We need your votes for our SXSW proposals!
The conference lineup is chosen partially based on input (i.e., voting) from the community. Even if you don’t attend, you still have a voice about what the discourse should be in our various fields. Not to mention, it’s a great way to support us! Visit each of the two talks below and click on the “thumbs up” icon. Add your thoughts, or comments as well!
Diving Deep: Best Practices For Interviewing Users
While we know, from a very young age, how to ask questions, the skill of getting the right information from users is surprisingly complex and nuanced. This session will focus on getting past the obvious shallow information into the deeper, more subtle, yet crucial, insights. If you are going to the effort to meet with users in order to improve your designs, it’s essential that you know how to get the best information and not leave insights behind. Being great in “field work” involves understanding and accepting your interviewee’s world view, and being open to what they need to tell you (in addition to what you already know you want to learn). We’ll focus on the importance of rapport-building and listening and look at techniques for both. We will review different types of questions, and why you need to have a range of question types. This session will explore other contextual research methods that can be built on top of interviewing in a seamless way. We’ll also suggest practice exercises for improving your own interviewing skills and how to engage others in your organization successfully in the interviewing experience.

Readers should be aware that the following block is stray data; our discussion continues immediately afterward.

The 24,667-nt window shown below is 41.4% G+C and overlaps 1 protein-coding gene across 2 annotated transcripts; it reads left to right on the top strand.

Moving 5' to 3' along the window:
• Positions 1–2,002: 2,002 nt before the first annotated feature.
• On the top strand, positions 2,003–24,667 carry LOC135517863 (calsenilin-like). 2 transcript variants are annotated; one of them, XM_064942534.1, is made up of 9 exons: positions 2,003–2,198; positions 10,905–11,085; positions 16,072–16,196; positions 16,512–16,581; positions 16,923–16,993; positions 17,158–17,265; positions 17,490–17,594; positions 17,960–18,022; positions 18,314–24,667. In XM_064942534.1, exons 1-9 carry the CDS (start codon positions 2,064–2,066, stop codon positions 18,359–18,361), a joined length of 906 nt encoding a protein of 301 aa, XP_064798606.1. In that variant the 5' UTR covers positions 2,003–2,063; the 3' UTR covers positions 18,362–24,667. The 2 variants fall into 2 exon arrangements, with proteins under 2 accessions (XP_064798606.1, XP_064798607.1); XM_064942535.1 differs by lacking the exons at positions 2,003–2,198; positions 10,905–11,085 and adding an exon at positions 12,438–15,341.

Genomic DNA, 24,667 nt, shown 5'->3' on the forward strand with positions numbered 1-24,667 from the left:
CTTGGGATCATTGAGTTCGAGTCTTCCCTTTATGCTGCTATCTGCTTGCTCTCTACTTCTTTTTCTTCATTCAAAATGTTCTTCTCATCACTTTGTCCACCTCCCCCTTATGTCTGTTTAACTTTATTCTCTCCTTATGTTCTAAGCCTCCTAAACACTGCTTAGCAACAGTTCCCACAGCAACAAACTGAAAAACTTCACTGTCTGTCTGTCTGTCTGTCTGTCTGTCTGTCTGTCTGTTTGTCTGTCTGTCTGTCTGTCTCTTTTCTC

Mommy, Where Do Good Products Come From? (with Gretchen Anderson)
Business case studies are the ultimate in reductionism: A complex business activity rooted in a specific context of people, company culture, time, and place is boiled down to a few key ideas. Consultants, designers, students, and people who read Malcolm Gladwell are especially prone to this form of simplification. While these simplified stories can be helpful as touchstones, we just need to remember that they are often apocryphal archetypes more than investigative summaries. Or people confuse the terms innovation and invention; looking for breakthrough ideas sends companies into a frenzied search for “new” things not great or disruptive things. In this session, we will explore some different pathways to creating great product ideas. As designers and researchers, we’re experienced enough to know that design research isn’t the only approach or even always the best approach (a point of view that Don Norman vehemently argued in recent writings). For instance, design research wouldn’t be sufficient to create a disruptive innovation like Gowalla. We’ll outline a framework that looks at different approaches to idea generation, including corporate competencies and culture, customer needs and cultural context, and technological innovation.
Thanks for your votes!